The experimental implementation of the intra-cavity metamorphosis of a Gaussian beam to an FTB was realized in a diode-pumped solid-state laser where a 0.5 at. % Nd-doped YAG rod () was side-pumped with a total input average pump power of , where the input pump energy was pulsed at 20 pulses per second (20 pps), as illustrated in Fig. 6(a). The cavity mirrors were both planar (), with the back mirror acting as a high reflector while the OC had a reflectivity of 40%. The optical elements were positioned sufficiently adjacent to the mirrors and were suitably mounted for accurate control of the lateral positioning and pitch and yaw. The length () of the cavity was adjusted to accommodate the gain medium and was increased from its nominal length of 538 mm (corresponding to the embedded lens of ) to 570 mm (see the values above the double-sided arrows in Fig. 6(a) indicating the position of each component in the cavity). To design optical elements based on this cavity, we opted for a Gaussian beam of with a transformation into an FTB of . The elements were designed such that a flattop of 2 mm in diameter traversed the length of the crystal. This was to ensure minimal diffraction effects, with beam widths much smaller than the cavity aperture sizes, which came at the expense of energy extraction (see later discussion). With these parameters, the phase profiles of the two elements under these specifications were computed numerically from Eqs. (3) and (5) and were used in the manufacturing of physical phase-only elements.
The optical elements were 7 mm diameter components, housed in a 25.4 mm diameter holder, which were manufactured from a fused-silica substrate and antireflection-coated for the design wavelength of 1064 nm. The elements were manufactured via gray-scale lithography, where each element was fabricated with an AZ4562 Photoresist. As an example of the characterization measurements performed by the manufacturer on the optics, we consider the target phase profile of , as shown in Fig. 7(a). Here the target height profile corresponds to a maximum of 2369.71 nm due to the refractive index of the fused-silica () at the design wavelength. The corresponding Zygo interferometric image of the phase of the element [see Fig. 7(b)] illustrates a maximum height profile of 1889 nm. This is the target height in the manufacturing process, as the scaling due to the etching process increases the height by a factor of about 1.3. This corresponds to an actual height on the order of 2370 nm, which is in excellent agreement with the target height. The surface deviation was also computed by subtracting the target height from the measured height, and the RMS height deviation was determined to be 20 nm, as illustrated in Fig. 7(c). This is an excellent result on the quality of the element, as a 1% wavefront transmission error corresponds to a height deviation of 9 nm, which is roughly 3 orders of magnitude smaller than the spatial resolution of our SLM. Furthermore, the phase change of the measured element was computed, as shown in Fig. 7(d), and compares exceedingly well with the surface profile as measured with white-light interferometry in Fig. 7(e). Finally, the modulation of the designed Gaussian beam was simulated through the measured profile and resulted in a uniform flattop, as shown in Fig. 7(e).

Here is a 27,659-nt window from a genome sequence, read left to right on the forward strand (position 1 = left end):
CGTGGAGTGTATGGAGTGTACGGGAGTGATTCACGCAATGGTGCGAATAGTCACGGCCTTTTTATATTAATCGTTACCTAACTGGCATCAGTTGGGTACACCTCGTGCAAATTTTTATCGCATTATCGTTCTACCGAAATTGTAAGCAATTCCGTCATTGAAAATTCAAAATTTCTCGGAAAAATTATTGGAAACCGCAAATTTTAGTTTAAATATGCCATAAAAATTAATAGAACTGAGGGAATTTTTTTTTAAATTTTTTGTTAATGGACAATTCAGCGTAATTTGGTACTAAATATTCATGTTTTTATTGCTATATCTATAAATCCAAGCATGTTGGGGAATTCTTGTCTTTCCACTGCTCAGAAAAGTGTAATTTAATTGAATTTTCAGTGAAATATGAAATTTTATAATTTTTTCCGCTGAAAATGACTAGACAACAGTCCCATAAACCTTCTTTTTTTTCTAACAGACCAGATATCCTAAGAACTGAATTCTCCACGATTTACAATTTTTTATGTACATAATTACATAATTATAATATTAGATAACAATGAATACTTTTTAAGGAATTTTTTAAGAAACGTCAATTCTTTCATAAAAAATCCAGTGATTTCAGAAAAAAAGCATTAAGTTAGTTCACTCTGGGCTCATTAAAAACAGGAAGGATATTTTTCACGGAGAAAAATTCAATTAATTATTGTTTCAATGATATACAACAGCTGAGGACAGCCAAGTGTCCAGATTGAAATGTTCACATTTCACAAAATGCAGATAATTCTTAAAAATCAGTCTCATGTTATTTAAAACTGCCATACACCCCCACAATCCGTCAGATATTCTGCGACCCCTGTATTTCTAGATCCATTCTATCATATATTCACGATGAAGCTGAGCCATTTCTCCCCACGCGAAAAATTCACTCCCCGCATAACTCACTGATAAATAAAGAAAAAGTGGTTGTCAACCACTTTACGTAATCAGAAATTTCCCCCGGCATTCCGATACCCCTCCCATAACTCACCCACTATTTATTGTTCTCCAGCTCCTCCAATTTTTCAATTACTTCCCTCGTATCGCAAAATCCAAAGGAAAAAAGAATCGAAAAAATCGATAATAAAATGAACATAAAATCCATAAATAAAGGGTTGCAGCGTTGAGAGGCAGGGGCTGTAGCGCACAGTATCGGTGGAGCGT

The key point of comparison to the resonator as presented in Fig. 6(a) was an optical resonator of the same cavity length and output mirrors, but without the inclusion of the phase-only optical elements. We refer to this as the “empty cavity.” The output of the empty cavity at 20 pps is illustrated in Fig. 6(b) and had a measured second-moment beam diameter of . It is clear from the intensity cross sections that the output is not single mode, and this is further verified by sampling the intensity of the output in the Fourier plane of the OC, as shown in Fig. 6(d). The measurement at the Fourier plane was achieved by propagating the output through a convergent lens and sampling the intensity at the focal plane of the lens, thus emulating propagation to the far field. The lens was positioned at a distance larger than its focal length away from the OC. With the insertion of the optical elements in the cavity, the output at 20 pps is very close to Gaussian in shape, as illustrated in Fig. 6(c) with a measured second-moment beam diameter of , which is in excellent agreement with the design parameter of 3 mm. The Gaussian shaped output was validated as a low-order mode by retaining its shape in the far field, as shown in Fig. 6(e). A comparison of the experimentally measured and theoretically designed output profile is shown in Fig. 6(f). The output of the empty cavity and the cavity with the optics inserted were analyzed in terms of the beam quality () and output energy, which were used to determine the brightness at the output. An ISO-compliant method  was used to determine the , where experimentally, the output of the cavity was transmitted through a convergent lens. The resulting beam diameter at the focus position along the propagation axis ( corresponds to the plane of the lens) was measured with a CCD camera. The camera was then shifted along the propagation axis until the beam size had increased by from that at the focus position. The distance between these two measurements was then used to compute the Rayleigh range (). With this, 28 more measurements were captured, seven on either side of the waist within the Rayleigh range and seven on either side of the waist beyond the Rayleigh range. In obtaining the , the squares of the corresponding beam radii were plotted against their respective positions from the lens. The data points were fitted with a second-order polynomial (of the form ), and the coefficients were extracted and applied to the following expression: to obtain the . This resulted in for the empty cavity. With the optics inserted in the cavity, the measured improved dramatically as compared to the empty cavity and resulted in , confirming that the output was a lower divergence Gaussian-like beam.